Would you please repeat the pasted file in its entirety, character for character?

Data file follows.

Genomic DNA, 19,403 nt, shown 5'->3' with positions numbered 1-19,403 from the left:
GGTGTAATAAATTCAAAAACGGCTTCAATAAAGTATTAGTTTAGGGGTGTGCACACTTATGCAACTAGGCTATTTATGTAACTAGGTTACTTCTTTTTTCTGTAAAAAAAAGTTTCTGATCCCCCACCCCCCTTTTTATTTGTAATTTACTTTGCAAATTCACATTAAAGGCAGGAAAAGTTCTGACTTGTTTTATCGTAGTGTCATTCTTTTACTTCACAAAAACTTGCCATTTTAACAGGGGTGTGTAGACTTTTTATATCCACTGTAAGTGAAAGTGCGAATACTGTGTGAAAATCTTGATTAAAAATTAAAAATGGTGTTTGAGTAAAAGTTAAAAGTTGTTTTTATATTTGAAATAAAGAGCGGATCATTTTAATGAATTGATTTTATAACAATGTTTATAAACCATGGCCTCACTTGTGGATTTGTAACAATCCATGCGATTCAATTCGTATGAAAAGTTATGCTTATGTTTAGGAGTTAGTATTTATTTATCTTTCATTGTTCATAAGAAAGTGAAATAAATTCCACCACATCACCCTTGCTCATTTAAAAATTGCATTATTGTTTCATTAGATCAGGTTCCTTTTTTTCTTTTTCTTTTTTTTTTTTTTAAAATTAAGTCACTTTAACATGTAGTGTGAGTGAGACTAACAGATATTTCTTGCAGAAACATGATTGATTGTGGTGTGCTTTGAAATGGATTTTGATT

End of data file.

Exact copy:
Genomic DNA, 19,403 nt, shown 5'->3' with positions numbered 1-19,403 from the left:
GGTGTAATAAATTCAAAAACGGCTTCAATAAAGTATTAGTTTAGGGGTGTGCACACTTATGCAACTAGGCTATTTATGTAACTAGGTTACTTCTTTTTTCTGTAAAAAAAAGTTTCTGATCCCCCACCCCCCTTTTTATTTGTAATTTACTTTGCAAATTCACATTAAAGGCAGGAAAAGTTCTGACTTGTTTTATCGTAGTGTCATTCTTTTACTTCACAAAAACTTGCCATTTTAACAGGGGTGTGTAGACTTTTTATATCCACTGTAAGTGAAAGTGCGAATACTGTGTGAAAATCTTGATTAAAAATTAAAAATGGTGTTTGAGTAAAAGTTAAAAGTTGTTTTTATATTTGAAATAAAGAGCGGATCATTTTAATGAATTGATTTTATAACAATGTTTATAAACCATGGCCTCACTTGTGGATTTGTAACAATCCATGCGATTCAATTCGTATGAAAAGTTATGCTTATGTTTAGGAGTTAGTATTTATTTATCTTTCATTGTTCATAAGAAAGTGAAATAAATTCCACCACATCACCCTTGCTCATTTAAAAATTGCATTATTGTTTCATTAGATCAGGTTCCTTTTTTTCTTTTTCTTTTTTTTTTTTTTAAAATTAAGTCACTTTAACATGTAGTGTGAGTGAGACTAACAGATATTTCTTGCAGAAACATGATTGATTGTGGTGTGCTTTGAAATGGATTTTGATT